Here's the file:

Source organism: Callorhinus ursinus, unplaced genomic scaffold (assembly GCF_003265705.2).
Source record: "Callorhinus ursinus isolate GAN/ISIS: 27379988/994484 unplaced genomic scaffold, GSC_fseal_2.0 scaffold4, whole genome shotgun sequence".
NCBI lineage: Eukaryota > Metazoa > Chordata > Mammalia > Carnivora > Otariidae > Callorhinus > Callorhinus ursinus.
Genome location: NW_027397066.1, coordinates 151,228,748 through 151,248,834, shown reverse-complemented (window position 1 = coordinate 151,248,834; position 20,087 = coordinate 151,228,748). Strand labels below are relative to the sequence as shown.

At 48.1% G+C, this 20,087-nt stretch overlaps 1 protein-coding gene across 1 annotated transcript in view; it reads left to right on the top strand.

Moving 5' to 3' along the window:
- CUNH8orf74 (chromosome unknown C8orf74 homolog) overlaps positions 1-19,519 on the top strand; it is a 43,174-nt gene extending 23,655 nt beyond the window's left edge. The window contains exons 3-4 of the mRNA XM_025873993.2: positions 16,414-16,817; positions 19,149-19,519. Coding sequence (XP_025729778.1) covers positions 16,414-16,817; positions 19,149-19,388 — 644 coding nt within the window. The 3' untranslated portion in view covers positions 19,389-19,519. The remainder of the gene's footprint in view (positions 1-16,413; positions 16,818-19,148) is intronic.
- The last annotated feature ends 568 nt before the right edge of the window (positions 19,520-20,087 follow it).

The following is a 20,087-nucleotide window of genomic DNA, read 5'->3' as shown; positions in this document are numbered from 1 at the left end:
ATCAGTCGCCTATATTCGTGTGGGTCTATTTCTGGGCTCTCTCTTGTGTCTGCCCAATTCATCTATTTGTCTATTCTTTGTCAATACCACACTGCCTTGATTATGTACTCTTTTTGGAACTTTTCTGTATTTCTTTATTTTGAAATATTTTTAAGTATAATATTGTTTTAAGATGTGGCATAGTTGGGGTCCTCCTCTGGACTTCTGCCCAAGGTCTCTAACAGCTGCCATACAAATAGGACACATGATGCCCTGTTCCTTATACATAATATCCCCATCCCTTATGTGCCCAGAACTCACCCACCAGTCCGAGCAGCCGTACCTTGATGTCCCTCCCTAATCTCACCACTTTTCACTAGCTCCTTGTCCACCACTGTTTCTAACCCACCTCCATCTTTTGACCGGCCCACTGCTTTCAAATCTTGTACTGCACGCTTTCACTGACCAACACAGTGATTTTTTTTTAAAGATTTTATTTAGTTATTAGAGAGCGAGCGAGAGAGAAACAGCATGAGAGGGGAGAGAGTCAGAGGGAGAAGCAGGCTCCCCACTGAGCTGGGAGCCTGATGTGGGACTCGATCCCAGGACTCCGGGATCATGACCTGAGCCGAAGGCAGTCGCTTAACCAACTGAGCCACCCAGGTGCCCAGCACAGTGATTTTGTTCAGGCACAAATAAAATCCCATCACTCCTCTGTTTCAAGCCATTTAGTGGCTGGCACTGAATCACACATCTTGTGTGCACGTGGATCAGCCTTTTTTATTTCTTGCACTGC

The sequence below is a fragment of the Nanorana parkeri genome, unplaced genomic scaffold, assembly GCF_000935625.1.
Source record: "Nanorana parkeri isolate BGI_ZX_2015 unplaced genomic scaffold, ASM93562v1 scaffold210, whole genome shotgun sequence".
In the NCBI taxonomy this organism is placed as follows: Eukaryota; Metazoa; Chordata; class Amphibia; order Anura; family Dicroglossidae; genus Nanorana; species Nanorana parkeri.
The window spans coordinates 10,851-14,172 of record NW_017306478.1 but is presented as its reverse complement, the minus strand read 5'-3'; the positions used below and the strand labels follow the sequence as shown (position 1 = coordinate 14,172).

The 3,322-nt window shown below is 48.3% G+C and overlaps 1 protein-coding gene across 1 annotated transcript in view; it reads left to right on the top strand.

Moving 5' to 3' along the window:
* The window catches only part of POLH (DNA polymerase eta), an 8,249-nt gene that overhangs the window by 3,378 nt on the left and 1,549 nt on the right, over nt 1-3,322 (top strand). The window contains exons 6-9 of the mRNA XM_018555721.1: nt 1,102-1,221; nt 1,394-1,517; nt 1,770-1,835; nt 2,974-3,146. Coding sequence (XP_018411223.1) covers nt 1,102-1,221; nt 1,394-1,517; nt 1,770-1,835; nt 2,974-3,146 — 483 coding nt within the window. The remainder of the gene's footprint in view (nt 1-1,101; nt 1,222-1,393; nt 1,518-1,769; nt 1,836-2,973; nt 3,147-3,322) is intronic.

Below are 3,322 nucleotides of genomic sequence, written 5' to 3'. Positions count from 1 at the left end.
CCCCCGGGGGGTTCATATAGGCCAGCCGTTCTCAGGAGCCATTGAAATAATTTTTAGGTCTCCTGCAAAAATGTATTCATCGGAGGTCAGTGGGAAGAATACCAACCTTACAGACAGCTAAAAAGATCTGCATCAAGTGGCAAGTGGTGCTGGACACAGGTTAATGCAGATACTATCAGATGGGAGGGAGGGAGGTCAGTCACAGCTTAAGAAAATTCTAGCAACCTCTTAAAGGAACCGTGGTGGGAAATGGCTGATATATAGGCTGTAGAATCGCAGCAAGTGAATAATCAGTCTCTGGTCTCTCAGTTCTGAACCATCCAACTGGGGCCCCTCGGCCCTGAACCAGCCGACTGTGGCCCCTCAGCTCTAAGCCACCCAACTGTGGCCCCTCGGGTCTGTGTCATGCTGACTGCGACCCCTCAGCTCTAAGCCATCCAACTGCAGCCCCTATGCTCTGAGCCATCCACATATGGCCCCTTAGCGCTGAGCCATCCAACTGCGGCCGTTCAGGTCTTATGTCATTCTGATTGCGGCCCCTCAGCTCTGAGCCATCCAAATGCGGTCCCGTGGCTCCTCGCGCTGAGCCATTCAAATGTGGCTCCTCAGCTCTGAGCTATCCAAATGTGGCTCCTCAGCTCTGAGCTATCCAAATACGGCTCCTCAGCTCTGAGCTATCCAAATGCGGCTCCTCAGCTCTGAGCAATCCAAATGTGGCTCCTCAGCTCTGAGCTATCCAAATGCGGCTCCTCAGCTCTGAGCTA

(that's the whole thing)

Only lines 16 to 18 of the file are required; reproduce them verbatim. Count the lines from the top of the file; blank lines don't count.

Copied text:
Moving 5' to 3' along the window:
* The window catches only part of POLH (DNA polymerase eta), an 8,249-nt gene that overhangs the window by 3,378 nt on the left and 1,549 nt on the right, over nt 1-3,322 (top strand). The window contains exons 6-9 of the mRNA XM_018555721.1: nt 1,102-1,221; nt 1,394-1,517; nt 1,770-1,835; nt 2,974-3,146. Coding sequence (XP_018411223.1) covers nt 1,102-1,221; nt 1,394-1,517; nt 1,770-1,835; nt 2,974-3,146 — 483 coding nt within the window. The remainder of the gene's footprint in view (nt 1-1,101; nt 1,222-1,393; nt 1,518-1,769; nt 1,836-2,973; nt 3,147-3,322) is intronic.

Below are 3,322 nucleotides of genomic sequence, written 5' to 3'. Positions count from 1 at the left end.